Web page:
Fall First Page Critique Blog Hop

I learned about this from Miss Alexandrina’s blog, and thought it an interesting and useful idea.  We offer up a first page for critique and in exchange, critique the five works above and below ours on the list in return.

So here’s mine:  It’s the first 250 words or so from my present NaNoWriMo work-in-progress, which has a working title of “The Secret Notebook of Michael Faraday”, a prequel to my recently published steampunk adventure novel.

It was unlike anything the boy had ever seen.

He had seen large buildings before, of course. Being from the City, he had grown up in the shadow of the great dome of St. Paul’s, and had even ventured inside once at the end of a morning service when the vergers would not notice a poorly dressed boy. The tall spaces of the great cathedral amazed him, but that building was made of stone, and sat squarely upon the ground. This building was made almost entirely of glass and seemed to soar.

“Come along, Nicodemus,” said Mr. Dalrymple, the boy’s master. “Let’s not dawdle. We have lots to see today.”

The boy, staring slack-jawed and wide-eyed at the wonders before him, could only manage, “Cor…”.


“Yes, sir,” said young Nicodemus, and followed along behind the man.

The Great Exhibition of the Works of Industry of all Nations was the wonder of London all through the summer of 1851. Since being officially opened by Her Majesty the Queen in May, almost 5 million people had visited and been marveled by its exhibits. Housing the Exhibition was, of course, the Crystal Palace, a enormous building almost a third of a mile long and over 120 feet high.

Nicodemus and his master stopped under the great dome at the center of the building. The space stretched as far as Nicodemus could see in either direction. “What’ll we see first, Mr. Dalrymple? It’s so big!” exclaimed Nicodemus, still straining his neck to look around at everything at once.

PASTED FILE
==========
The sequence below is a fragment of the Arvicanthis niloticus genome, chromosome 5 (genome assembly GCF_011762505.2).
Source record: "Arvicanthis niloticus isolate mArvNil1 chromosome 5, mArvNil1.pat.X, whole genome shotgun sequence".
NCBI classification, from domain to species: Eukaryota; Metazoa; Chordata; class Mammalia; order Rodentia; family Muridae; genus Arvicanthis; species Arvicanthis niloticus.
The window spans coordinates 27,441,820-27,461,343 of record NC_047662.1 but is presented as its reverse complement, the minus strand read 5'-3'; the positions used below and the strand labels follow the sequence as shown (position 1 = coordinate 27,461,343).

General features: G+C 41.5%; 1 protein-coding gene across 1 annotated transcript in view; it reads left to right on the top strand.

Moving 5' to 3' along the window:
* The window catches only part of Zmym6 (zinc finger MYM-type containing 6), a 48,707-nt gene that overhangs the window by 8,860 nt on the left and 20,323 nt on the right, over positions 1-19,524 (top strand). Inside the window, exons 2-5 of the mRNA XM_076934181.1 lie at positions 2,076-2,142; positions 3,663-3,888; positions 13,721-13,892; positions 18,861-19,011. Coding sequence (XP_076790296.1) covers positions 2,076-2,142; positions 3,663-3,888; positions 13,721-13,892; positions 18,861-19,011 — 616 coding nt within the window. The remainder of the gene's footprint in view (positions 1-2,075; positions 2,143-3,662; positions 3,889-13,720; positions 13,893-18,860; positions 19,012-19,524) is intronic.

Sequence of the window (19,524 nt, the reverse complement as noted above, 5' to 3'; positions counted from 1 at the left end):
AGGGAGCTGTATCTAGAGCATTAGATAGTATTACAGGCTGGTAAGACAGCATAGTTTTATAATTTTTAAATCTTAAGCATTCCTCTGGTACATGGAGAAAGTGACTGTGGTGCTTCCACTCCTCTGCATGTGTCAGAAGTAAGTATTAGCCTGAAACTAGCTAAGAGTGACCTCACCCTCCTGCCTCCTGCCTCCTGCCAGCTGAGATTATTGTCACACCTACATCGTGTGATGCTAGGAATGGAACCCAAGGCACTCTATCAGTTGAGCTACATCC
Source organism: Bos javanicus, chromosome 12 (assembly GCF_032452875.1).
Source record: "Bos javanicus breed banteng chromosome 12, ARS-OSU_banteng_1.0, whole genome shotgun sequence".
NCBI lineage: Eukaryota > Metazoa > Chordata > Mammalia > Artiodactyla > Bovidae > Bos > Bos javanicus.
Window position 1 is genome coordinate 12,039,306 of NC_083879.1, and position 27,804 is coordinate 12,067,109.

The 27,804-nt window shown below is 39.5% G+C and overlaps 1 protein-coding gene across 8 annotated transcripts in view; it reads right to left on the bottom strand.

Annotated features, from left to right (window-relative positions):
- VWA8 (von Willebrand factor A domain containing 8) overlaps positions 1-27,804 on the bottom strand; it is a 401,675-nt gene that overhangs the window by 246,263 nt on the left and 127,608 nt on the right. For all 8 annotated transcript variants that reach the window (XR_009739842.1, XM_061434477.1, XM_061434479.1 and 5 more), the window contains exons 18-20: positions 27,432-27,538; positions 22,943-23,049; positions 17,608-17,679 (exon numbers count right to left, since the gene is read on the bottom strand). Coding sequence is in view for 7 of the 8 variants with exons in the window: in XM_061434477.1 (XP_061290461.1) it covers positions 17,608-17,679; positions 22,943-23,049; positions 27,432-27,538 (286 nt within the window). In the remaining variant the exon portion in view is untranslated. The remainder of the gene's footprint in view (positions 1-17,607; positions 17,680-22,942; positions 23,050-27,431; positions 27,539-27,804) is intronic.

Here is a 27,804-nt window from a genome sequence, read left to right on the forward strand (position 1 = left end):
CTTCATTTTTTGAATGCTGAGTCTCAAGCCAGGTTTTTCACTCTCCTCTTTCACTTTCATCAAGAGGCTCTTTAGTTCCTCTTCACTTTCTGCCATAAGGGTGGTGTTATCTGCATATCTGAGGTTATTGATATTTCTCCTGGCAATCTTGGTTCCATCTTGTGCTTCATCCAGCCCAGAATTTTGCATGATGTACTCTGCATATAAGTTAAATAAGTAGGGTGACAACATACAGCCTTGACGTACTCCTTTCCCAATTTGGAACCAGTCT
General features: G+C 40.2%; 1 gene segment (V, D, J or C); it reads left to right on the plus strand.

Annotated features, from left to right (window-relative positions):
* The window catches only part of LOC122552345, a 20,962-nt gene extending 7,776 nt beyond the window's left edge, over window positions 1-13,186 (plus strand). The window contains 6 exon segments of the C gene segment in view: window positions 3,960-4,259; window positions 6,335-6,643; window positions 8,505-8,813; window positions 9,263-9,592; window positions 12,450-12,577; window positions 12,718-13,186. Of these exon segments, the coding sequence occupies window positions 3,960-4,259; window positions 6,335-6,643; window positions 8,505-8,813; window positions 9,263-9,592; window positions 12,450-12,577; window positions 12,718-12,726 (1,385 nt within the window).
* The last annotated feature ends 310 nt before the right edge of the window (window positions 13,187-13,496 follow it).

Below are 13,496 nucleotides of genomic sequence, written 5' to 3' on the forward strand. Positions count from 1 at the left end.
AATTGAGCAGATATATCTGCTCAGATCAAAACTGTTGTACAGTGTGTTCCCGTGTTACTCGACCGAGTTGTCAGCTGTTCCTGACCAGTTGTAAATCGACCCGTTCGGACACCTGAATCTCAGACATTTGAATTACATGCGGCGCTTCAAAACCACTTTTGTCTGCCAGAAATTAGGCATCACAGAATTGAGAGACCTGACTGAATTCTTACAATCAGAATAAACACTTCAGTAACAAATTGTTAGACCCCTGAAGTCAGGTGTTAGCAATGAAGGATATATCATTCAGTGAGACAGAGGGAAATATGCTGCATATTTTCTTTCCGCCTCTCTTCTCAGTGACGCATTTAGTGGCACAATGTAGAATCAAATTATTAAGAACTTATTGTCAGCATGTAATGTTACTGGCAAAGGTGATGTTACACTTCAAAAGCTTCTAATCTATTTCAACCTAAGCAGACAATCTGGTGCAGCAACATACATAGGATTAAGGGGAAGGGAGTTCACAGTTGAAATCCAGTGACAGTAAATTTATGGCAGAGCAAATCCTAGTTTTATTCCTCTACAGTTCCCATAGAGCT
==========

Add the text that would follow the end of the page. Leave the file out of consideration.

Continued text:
NaNoWriMo and the Accidental Novelist

I have participated in NaNoWriMo for the past two years, and will again this year, but more on that later.

To those unacquainted, NaNoWriMo, or National Novel Writing Month, is an event that takes place every November in which participants are encouraged to write 50,000 words of a novel. The philosophy is to just get the words down on paper (or computer screen). Don’t worry about editing; don’t worry about research. Sit your butt in your chair and pour out 50,000 words over the thirty days of November. We’ll deal with editing later. Continue reading

How to Build a World, (or at least how to keep track of it)

A reader entering the world you created.  (Source:Camille Flammarion's L'atmosphère: météorologie populaire (1888).)

A reader entering the world you created. (Source: Camille Flammarion’s L’atmosphère: météorologie populaire (1888).)

Many articles and blogs have been written on Worldbuilding by writers far more experienced than I, such as here and here. Still, some lessons that I have learned may be helpful.

When I began writing my first steampunk novel To Rule the Skies, I had no idea that I was starting in the middle of Professor Nicodemus Boffin’s saga, but at some point I realized that Boffin’s back story would make a fine story in itself. Now that I’m deep into writing another book (the aforementioned prequel), I think a lot about the world I’ve created for my characters to live in (which I call the “Boffin-verse”), and spend a lot of time making sure that it’s all consistent. Continue reading

Nigh comes the Anteprologue!

I am putting the finishing touches on a stand-alone Airship Flamel piece.  Chronologically, it comes immediately prior to the beginning of my upcoming novel To Rule the Skies.  Think of it in the same vein as the Doctor Who webisodes between seasons or the Marvel One-Shots that give more background to various characters in the Marvel Universe.  The problem is:  What to call it?

Even though it’s a prologue to the novel, I can’t title it “Prologue”, because the novel already has a Prologue.  There doesn’t seem to be a word that means “the chapter before the Prologue”.

So, I’m inventing one–Anteprologue.

It’s analogous to the ultimate, penultimate,antepenultimate, preantepenultimate series (I just discovered that last one).  And I like chewing through stacked prefixes (so long as they make sense like “hemidemisemiquaver”–a 64th note).

Which reminds me of two favorite and, I believe, useful words in German:  vorgestern and übermorgen which mean, respectively, “the day before yesterday” and “the day after tomorrow.”  I don’t know if any other languages have these useful words.  English apparently did at one point–ereyesterday and overmorrow–which are direct parallels of the German words.  They’re cited as being first used in the 1500s, and seem to have immediately not caught on.

So, watch for my Anteprologue on the overmorrow or so!